An allergy is the immune system response to a foreign substance that’s not actually harmful to your body. These foreign substances are called allergens. They can be inclusive of certain foods, pollen, or pet dander.

Your immune system’s duty is to keep you healthy by fighting infection and other harmful pathogens. It does this work by attacking anything it thinks could put your body in danger. Depending on the allergen, this response may involve inflammation, sneezing, or a host of other signs and symptoms.


Your immune system normally adjusts to your environment. For example, when your body meets something like pet dander, it should realize it’s harmless. In people with dander allergies, the immune system gets this as an outside invader threatening the body and attacks it.

Allergies are common, and several treatments can assist you avoid annoying and troublesome symptoms.

Causes and types of allergies

Researchers aren’t completely sure why the immune system causes an allergic reaction when a normally harmless foreign substance enters the body.


Allergies have a genetic parts, meaning that they can be passed down from parent to child. However, only a general susceptibility to allergic reaction is genetic. Specific allergies are not basically passed down. For example, if your mother is allergic to shellfish, it doesn’t necessarily indicate that you will be too.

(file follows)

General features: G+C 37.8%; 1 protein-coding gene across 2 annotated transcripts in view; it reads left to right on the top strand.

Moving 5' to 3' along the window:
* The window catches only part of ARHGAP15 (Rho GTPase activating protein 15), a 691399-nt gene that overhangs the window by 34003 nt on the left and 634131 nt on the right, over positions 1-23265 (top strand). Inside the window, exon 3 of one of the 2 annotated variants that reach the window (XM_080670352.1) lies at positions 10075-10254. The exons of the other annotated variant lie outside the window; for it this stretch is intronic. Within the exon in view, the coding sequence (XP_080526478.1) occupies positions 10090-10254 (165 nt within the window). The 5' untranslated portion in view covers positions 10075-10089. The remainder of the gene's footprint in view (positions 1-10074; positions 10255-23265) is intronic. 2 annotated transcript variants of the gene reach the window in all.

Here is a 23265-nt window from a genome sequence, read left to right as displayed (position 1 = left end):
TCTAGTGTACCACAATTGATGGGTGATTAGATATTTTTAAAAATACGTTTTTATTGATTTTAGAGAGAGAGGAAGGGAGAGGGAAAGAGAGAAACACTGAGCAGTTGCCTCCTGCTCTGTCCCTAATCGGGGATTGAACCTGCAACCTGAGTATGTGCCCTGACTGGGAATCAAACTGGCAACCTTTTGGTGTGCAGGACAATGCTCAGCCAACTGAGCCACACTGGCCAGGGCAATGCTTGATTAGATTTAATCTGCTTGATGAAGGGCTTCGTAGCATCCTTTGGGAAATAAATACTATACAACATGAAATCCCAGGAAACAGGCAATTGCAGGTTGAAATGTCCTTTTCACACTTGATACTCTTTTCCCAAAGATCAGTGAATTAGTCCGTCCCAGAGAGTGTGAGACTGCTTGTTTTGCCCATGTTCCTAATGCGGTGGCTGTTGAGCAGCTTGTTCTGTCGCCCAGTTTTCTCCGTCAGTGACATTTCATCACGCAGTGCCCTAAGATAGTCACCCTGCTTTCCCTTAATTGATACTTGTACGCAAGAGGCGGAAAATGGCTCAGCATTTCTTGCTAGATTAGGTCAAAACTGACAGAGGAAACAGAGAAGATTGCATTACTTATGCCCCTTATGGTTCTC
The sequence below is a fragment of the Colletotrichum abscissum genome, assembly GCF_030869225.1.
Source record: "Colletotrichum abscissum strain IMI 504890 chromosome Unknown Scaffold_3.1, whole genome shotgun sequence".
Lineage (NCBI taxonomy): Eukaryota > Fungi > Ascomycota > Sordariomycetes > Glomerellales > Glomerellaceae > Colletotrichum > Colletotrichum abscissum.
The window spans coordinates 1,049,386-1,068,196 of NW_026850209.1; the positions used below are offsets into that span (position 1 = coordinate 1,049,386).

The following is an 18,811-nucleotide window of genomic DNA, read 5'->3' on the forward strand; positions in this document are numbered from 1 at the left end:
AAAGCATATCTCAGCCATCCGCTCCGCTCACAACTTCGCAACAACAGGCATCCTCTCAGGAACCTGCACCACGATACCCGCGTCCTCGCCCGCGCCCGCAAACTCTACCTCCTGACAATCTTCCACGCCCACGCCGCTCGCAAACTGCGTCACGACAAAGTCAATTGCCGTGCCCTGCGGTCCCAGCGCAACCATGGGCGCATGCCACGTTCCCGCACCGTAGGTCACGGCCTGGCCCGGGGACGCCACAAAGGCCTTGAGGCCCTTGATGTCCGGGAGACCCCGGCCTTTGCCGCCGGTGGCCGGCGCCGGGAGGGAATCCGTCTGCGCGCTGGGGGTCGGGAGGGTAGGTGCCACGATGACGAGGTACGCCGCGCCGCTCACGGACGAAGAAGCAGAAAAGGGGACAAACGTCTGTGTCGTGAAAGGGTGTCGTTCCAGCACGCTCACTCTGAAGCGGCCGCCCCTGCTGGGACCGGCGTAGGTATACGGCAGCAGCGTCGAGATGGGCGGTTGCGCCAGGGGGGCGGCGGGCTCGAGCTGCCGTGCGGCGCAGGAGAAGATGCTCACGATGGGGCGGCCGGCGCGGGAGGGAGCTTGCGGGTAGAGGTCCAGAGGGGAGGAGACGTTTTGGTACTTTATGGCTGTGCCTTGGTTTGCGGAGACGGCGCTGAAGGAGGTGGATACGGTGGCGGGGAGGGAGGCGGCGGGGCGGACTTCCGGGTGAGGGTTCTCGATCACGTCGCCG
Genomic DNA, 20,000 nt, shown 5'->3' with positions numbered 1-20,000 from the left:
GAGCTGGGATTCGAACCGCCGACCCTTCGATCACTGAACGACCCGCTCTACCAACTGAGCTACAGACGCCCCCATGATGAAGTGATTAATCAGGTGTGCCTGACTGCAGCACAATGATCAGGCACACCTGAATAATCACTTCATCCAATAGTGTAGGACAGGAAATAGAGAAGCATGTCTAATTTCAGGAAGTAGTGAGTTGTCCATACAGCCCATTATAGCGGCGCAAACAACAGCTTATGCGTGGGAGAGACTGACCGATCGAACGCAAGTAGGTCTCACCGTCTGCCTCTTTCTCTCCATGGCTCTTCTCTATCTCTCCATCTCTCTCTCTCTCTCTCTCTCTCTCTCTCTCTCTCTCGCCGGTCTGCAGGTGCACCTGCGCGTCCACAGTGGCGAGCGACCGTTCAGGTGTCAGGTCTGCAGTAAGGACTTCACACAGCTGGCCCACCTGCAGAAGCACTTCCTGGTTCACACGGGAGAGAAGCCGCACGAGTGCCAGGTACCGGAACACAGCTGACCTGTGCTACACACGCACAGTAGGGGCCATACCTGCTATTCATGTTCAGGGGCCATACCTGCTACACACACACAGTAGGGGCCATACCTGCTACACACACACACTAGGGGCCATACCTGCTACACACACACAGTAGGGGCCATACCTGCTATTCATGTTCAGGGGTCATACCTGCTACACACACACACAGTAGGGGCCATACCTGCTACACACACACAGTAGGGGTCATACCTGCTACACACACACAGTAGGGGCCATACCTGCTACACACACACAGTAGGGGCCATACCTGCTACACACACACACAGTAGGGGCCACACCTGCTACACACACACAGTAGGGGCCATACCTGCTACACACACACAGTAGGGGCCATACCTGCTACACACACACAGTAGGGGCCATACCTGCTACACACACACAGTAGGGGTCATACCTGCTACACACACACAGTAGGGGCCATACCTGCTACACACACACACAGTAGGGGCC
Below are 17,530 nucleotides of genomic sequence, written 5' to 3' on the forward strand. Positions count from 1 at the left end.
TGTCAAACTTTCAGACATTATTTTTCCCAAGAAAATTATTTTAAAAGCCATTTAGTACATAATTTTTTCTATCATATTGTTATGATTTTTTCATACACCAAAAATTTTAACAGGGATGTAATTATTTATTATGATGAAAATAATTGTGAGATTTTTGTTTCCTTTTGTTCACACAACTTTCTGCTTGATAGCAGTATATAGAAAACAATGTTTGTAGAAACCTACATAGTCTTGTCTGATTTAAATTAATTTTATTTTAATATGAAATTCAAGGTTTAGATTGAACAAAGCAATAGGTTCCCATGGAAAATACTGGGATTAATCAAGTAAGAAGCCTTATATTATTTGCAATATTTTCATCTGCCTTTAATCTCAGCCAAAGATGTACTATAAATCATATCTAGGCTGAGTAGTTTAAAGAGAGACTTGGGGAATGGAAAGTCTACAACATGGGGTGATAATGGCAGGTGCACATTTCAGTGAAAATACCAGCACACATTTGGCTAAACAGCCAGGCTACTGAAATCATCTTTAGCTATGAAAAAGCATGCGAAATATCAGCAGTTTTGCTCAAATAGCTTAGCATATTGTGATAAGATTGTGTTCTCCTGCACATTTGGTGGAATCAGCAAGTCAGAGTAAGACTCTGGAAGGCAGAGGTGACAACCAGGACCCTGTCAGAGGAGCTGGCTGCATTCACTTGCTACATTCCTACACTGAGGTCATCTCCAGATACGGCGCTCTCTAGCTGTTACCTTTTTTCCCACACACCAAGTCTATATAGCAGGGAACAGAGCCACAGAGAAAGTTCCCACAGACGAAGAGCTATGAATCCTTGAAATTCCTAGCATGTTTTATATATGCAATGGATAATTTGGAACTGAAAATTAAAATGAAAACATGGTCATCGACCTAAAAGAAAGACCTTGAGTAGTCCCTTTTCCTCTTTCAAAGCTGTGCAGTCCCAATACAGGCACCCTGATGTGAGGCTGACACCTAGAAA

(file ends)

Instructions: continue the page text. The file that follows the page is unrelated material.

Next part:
According to the American College of Allergy, Asthma & Immunology, common kinds of allergens include:

  • animal products: pet dander, dust mite waste, cockroaches
  • drugs:penicillin, sulfa drugs
  • foods:wheat, nuts, milk, shellfish, eggs
  • insect stings:bees, wasps, mosquitoes
  • mold: airborne spores from mold
  • plants:pollens from grass, weeds, and trees, as well as resin from plants such as poison ivy and poison oak
  • other:latex, metals

Seasonal allergies, also refered to as hay fever, are some of the most common allergies. These are created by pollen released by plants. They cause:

  • itchy eyes
  • watery eyes
  • runny nose
  • coughing

When to see a doctor about allergies

Allergy signs can create many complications. Your doctor can help determine the cause of your symptoms as well as the difference between a sensitivity and a full-blown allergy. Your doctor can also teach you how to manage your allergy signs and symptoms.

For food allergies

Food allergies can cause swelling, hives, nausea, fatigue, and more. It may take a while for a person to realize that they have a food allergy. If you have a serious reaction after a meal and you’re not sure why, see a medical professional as soon as possible. They can find the exact cause of your reaction or refer you to a specialist.

For seasonal allergies

Hay fever signs can mimic those of a cold. They include congestion, runny nose, and swollen eyes. Most of the time, you can manage these signs at home using over-the-counter treatments. See your doctor if your symptoms get unmanageable.

For severe allergies

Severe allergies can cause anaphylaxis. This is a life-threatening emergency that can result in breathing difficulties, lightheadedness, and loss of consciousness. If you’re experiencing these signs after coming in contact with a possible allergen, seek medical help immediately.


How allergies are diagnosed